What Disney’s Buyout of Lucasfilm Means To Me

I can’t take the Dark Side seriously like this.

As I’m sure nearly everyone reading this has already heard, Disney has bought Lucasfilm from George Lucas for $4 billion, with plans to release Star Wars Episode VII in 2015. I learned about the buyout this afternoon while I was listening to NPR. This was my immediate reaction:

I’ve seen some mixed reactions about this acquisition on Facebook, and while both sides make decent arguments, I’m firmly in the “this is a terrible idea” category. Let me explain why…

You see, the Star Wars franchise has always been something kind of sacred to me, as I’m sure it has been for countless other fans. I can vividly recall watching Episodes IV, V, and VI with my dad when I was five or six years old. (I also remember watching the Holyfield-Tyson fight with him. Having DirecTV had its advantages.) They set the standard for what “epic movie” meant to me. All of the quotable quotes, the instantly recognizable John Williams score, the Jim Henson-crafted characters… Even then, I knew that there was something important about these movies.

Han Solo was one of my first crushes. In fact, I even had a life-size cardboard cut out of him in my bedroom when I was in elementary school. However, Han isn’t the only good-looking, rugged character in the Lucas universe played by Harrison Ford. I can’t imagine what the Indiana Jones trilogy would have been like if Lucas and Spielberg had been able to hold on to Tom Selleck to play the bad boy professor/archaeologist, but CBS had him locked down for a TV show at the time. (Who would my mom have drooled over on Magnum P.I.?!) Dr. Jones probably definitely had a strong influence on 2nd grade me wanting to be an archaeologist. RaidersTemple of Doom (scary as it was for a little kid), and Last Crusade were all very important to me growing up, too.

The originals will always be classics for me, and I’m sure a lot of other fans understand what makes both of these franchises special. Personally, I hated the Star Wars prequels; they felt sort of… icky. (Jar Jar Binks, anyone?) I don’t know anyone who prefers Episodes I-III over IV-VI. However, I don’t have any opposition to Ewan McGregor as the younger version of Alec Guinness’s Obi-Wan Kenobi. That worked just fine. Of course, there are all of the video games and animated shows and books that go along with Star Wars, but I feel, if anything, the video games and the animated shows get kids interested in the larger story. Brian has read a few of the books based on the movies, and it seems like they generally revere the original story line, staying true to the plot and characters. In 2008, another chapter was added to the Indy Jones story: Indiana Jones and the Kingdom of the Crystal Skull. I only watched this because I felt obligated to do so, but I knew it was going to be terrible. I just didn’t know how terrible it was going to be. While several critics gave it good reviews, the film garnered a largely negative reaction from fans, earning it the 2008 Razzie Award for Worst Prequel, Remake, Rip-Off, or Sequel. Trey Parker and Matt Stone even shared their opinion of it in South Park‘s mid-12th season premiere with “The China Problem.” For those of you who aren’t fans of the show, I’ll just say that George Lucas and Steven Spielberg were not very nice to Indiana Jones. Not nice at all.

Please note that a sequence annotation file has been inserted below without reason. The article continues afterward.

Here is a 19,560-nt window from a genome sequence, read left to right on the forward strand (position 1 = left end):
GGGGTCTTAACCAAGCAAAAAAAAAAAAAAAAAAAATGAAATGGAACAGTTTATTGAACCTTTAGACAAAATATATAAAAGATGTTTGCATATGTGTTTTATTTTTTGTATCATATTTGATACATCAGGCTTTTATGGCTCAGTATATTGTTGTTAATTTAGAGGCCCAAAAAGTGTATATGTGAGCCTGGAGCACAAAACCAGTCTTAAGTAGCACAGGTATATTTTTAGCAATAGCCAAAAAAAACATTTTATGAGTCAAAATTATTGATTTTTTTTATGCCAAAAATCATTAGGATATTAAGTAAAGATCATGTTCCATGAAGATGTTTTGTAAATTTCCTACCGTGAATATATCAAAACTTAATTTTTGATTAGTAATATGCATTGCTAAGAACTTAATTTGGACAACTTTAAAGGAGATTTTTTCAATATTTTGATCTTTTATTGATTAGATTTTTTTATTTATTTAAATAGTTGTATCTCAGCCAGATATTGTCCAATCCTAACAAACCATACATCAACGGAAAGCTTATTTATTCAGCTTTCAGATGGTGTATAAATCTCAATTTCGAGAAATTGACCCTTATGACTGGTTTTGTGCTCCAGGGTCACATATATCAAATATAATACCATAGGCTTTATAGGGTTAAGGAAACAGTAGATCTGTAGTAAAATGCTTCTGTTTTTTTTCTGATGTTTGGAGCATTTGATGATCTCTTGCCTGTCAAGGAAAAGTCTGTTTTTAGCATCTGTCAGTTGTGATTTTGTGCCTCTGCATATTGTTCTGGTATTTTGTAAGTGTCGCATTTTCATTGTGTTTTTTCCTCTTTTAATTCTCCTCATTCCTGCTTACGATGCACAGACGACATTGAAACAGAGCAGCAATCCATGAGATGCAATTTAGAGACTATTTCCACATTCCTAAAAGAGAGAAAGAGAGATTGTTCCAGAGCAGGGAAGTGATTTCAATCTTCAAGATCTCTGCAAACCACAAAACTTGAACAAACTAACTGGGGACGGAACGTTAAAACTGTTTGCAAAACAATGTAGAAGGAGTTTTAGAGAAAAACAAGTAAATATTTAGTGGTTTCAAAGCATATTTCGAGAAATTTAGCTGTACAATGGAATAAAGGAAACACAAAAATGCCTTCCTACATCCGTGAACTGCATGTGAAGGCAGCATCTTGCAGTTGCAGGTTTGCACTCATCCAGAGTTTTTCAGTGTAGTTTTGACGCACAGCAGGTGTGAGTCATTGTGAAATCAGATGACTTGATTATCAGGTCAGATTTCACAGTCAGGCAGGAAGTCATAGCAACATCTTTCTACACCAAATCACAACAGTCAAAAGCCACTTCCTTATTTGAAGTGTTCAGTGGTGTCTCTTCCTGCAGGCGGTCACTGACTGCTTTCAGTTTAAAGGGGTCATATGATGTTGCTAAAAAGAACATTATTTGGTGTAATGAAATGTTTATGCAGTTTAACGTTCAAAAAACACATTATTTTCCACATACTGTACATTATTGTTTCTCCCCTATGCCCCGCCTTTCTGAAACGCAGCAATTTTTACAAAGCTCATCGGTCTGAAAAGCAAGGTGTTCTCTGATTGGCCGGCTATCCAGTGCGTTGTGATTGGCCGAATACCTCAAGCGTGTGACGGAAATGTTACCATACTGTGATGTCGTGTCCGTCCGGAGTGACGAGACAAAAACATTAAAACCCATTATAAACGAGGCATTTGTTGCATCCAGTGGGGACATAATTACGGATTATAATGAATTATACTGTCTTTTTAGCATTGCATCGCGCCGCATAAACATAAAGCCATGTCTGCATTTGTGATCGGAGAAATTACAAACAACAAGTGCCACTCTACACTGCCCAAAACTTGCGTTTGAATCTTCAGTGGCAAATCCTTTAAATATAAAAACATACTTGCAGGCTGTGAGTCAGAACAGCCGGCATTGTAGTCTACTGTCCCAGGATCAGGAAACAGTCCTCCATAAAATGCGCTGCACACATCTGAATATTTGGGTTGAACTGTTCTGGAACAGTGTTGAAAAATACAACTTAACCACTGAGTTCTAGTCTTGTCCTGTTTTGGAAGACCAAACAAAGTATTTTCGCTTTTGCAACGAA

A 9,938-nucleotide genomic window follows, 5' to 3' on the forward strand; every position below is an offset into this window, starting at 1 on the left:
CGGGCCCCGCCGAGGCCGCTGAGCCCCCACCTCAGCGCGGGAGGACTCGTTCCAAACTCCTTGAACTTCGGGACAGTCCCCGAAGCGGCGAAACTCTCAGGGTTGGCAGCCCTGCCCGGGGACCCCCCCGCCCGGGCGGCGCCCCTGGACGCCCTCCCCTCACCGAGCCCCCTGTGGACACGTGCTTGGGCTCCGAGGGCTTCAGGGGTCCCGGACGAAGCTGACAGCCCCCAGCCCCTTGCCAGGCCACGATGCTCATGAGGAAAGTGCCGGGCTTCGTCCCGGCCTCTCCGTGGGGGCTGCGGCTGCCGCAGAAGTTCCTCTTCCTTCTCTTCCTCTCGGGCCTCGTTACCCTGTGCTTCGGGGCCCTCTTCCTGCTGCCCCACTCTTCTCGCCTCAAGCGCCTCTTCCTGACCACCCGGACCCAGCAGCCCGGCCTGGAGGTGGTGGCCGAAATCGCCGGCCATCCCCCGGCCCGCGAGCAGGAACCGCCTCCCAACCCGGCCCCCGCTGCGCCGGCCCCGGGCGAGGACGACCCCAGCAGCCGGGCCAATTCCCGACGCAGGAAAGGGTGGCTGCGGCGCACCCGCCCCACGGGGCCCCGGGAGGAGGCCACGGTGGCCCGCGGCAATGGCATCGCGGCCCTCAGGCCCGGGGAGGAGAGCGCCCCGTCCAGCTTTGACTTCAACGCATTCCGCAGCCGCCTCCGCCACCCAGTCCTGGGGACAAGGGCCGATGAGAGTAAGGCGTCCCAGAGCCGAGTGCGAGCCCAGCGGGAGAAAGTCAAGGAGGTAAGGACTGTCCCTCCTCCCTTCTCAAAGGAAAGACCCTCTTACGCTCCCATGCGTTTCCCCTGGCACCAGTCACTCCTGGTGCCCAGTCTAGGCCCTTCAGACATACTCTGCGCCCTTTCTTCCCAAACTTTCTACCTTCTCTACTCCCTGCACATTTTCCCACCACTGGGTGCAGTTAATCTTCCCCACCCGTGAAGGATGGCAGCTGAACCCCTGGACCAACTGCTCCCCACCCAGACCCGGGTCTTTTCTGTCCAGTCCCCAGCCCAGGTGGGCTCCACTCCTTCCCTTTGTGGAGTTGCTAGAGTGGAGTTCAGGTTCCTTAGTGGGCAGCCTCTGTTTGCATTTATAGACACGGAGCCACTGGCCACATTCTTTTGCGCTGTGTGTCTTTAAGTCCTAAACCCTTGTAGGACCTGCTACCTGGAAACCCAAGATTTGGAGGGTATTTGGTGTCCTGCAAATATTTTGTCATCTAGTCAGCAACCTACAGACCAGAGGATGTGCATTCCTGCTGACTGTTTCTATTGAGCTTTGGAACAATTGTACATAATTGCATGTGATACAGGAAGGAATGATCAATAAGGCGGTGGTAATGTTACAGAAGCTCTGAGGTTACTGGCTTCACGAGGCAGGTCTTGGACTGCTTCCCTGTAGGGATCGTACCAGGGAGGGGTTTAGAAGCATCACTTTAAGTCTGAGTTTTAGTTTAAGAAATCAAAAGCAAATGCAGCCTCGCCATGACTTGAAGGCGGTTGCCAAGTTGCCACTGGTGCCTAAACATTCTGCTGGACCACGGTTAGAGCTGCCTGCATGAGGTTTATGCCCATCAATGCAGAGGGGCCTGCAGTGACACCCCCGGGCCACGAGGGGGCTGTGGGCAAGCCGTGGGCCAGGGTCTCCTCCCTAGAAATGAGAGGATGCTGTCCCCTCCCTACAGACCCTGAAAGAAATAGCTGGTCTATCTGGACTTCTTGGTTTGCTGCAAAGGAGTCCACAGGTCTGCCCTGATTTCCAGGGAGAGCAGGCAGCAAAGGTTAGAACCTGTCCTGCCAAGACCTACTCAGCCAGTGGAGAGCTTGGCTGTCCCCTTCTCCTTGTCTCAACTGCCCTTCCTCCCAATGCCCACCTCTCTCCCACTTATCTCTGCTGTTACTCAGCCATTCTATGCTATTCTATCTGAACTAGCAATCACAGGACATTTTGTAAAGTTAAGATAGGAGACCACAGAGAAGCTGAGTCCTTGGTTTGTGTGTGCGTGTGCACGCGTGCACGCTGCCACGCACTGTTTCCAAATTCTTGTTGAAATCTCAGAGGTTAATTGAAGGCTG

Am I the only person who gets the idea of leaving well enough alone? The Star Wars and Indiana Jones trilogies clearly stood the test of time; studio execs know that fans will continue to throw money at the franchise regardless of how lame any of the sequels and prequels turn out to be. When does it stop? Disney should not have made Pirates of the Caribbean: On Stranger Tides. I love the other three, but the fourth one was just bad. Almost all of the Disney “classics” I loved to watch when I was growing up have at least one straight-to-video sequel, but why? I think my disappointment over Disney’s buyout of Lucasfilms boils down to this: I don’t want to see Han Solo become a caricature of who he was to me when I was a kid. That’s exactly what happened with Jack Sparrow in the Pirates movies — he’s a joke. I’ve heard the argument about how Disney has done great things for the Marvel franchise, and I can agree with it, to a point. The Avengers was the second-best movie of the summer, behind The Dark Knight Rises, but were all of the others that (very quickly) led up to it (Thor, Captain America, The Incredible Hulk) really that great? It seemed like it was a “let’s get these back stories out as quickly as possible so we can release a summer blockbuster opposite Batman” situation. I have a hard time judging Iron Man, because, well… Robert Downey, Jr.

I know there’s no stopping the machine that is Disney. If they must, though, make more sequels, I hope they will take these 15 “do’s and don’ts” into consideration, especially the idea of bringing nerd king Joss Whedon into the mix and getting John Williams into a recording studio as soon as possible. Maybe, like this article from The Atlantic argues, Star Wars will survive whatever silly things Disney does to it. However, I can see one positive to Disney’s new purchase: